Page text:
Although I share the view expressed by Professor Dorf (and many others) that it makes no sense to think that Trump's remaining supporters had any red line that would have made them walk away, sense has nothing to do with it.  It is in fact possible that a dam would have broken.  Many people had been holding their noses and saying things like "but her emails" or "Democrats are socialists," and one more negative story could have been the knockout punch, causing a stampede for the doors.  (See what I meant about the mixed metaphors?)

As Professor Dorf pointed out, Trump apparently agreed with this view:

Nonetheless, Trump ... did pay the hush money. And maybe it was politically sensible. After all, his margins in the key swing states in 2016 were razor-thin. Some number of low-information voters could have been influenced by greater prominence to the Stormy Daniels story on the eve of the election.

Quite so.  There is simply no honest way to doubt the political importance of the factual backstory to the Manhattan DA's charges, given the situation that Trump was in when he made the payments.  And his corrupt intent is obvious in how he handled those payments.  He committed crimes that DA's pursue and charge all the time, and now that the indictment includes a tax crime (which I, as a tax professor, had been waiting for all along), there is not even the slightest good-faith argument that this is anything like the "banana republic" kind of prosecution that Trump and his enablers have been shrieking about for years now.

Indeed, much like the first Trump impeachment, where the weird defense was that the House Democrats had leveled too few charges against him (ignoring, for example, the entire substance of the Mueller Report, which laid out ten areas of possible criminal activity by Trump and his people), the bleating from the Trumpists now is that DA Alvin Bragg's charges are not interesting enough to matter.  So he (Bragg) must be doing politics, not law.  Right?  Except that if Bragg or another one of the investigating prosecutors brought bigger charges that are not routinely pursued (because many of Trump's crimes, unlike fraud, are not routinely committed by other people), the complaint from the Trumpists would be that the case is too big, or too complicated, or "legally novel" in some other way.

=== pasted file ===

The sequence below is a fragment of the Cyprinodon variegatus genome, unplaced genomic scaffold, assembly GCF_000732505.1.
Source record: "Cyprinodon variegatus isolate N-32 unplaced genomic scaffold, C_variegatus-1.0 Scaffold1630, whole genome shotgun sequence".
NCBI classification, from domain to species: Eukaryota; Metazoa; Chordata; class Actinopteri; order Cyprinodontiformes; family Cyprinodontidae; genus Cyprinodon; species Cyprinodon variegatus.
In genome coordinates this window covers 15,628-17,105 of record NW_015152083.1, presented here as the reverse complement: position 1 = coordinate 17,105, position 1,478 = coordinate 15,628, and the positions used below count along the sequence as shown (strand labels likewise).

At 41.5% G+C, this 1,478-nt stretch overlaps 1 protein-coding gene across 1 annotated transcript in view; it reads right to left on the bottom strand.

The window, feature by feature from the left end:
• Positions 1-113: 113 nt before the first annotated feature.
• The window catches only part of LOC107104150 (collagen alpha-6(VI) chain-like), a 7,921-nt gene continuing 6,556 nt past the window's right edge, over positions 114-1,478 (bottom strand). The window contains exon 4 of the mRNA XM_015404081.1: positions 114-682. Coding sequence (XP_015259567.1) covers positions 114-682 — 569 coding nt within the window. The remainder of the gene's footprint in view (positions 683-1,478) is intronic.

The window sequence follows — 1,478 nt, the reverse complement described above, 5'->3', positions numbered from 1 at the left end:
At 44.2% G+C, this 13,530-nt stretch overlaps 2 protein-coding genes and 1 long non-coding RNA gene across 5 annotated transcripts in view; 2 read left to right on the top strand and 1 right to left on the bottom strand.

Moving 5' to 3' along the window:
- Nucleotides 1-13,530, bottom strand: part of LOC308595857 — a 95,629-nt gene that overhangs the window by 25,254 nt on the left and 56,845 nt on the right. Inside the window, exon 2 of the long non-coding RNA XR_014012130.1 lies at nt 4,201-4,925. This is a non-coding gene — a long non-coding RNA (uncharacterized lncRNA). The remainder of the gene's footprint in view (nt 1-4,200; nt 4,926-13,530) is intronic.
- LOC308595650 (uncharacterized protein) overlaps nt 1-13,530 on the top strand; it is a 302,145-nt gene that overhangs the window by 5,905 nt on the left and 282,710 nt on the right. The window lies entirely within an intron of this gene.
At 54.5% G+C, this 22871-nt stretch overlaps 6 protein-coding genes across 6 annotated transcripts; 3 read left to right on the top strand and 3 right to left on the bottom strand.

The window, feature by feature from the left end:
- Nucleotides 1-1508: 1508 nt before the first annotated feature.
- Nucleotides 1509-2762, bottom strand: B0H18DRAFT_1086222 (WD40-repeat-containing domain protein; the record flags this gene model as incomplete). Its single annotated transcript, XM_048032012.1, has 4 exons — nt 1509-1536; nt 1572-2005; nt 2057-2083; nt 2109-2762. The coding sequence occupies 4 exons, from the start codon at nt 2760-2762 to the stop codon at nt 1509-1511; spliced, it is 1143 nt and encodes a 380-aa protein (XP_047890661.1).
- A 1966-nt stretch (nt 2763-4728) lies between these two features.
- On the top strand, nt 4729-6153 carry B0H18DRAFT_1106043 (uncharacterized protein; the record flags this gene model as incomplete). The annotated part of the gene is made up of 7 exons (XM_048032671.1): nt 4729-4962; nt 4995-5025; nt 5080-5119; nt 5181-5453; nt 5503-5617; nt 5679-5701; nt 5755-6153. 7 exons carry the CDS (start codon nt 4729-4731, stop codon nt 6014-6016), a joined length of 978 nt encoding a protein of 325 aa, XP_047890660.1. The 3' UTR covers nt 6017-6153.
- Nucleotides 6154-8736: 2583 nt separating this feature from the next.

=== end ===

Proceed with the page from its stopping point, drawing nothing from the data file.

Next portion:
It should come as no surprise that there would be a fair amount of pearl-clutching among actual centrists and center-rightists.  (Here, I am thinking of people like the Washington Post's editors rather than the likes of Manchin, who has revealed himself over and over to be an arch-conservative on the environment, the economy, voting rights, and so on).  Many of those Very Serious People seem again to have found a way to coalesce around the idea that maybe, somehow Trump's supporters are right that it is the Democrats who are at fault.  That is what the "inside the Beltway" mentality is all about, creating an uneven playing field that holds Democrats to impossible standards as a means of enforcing some vague expectations of political responsibility on only one of the major parties.

Even so, the Manchin/Cassidy comments were hugely irresponsible, most obviously (but by no means only) because those two men had to have known that the story would indeed be spun (as the headline in The Times predictably put it) that two guys who are clearly not in Trump's pocket are nonetheless trolling Bragg.  The article quotes Manchin saying this (on "Fox News Sunday," by the way):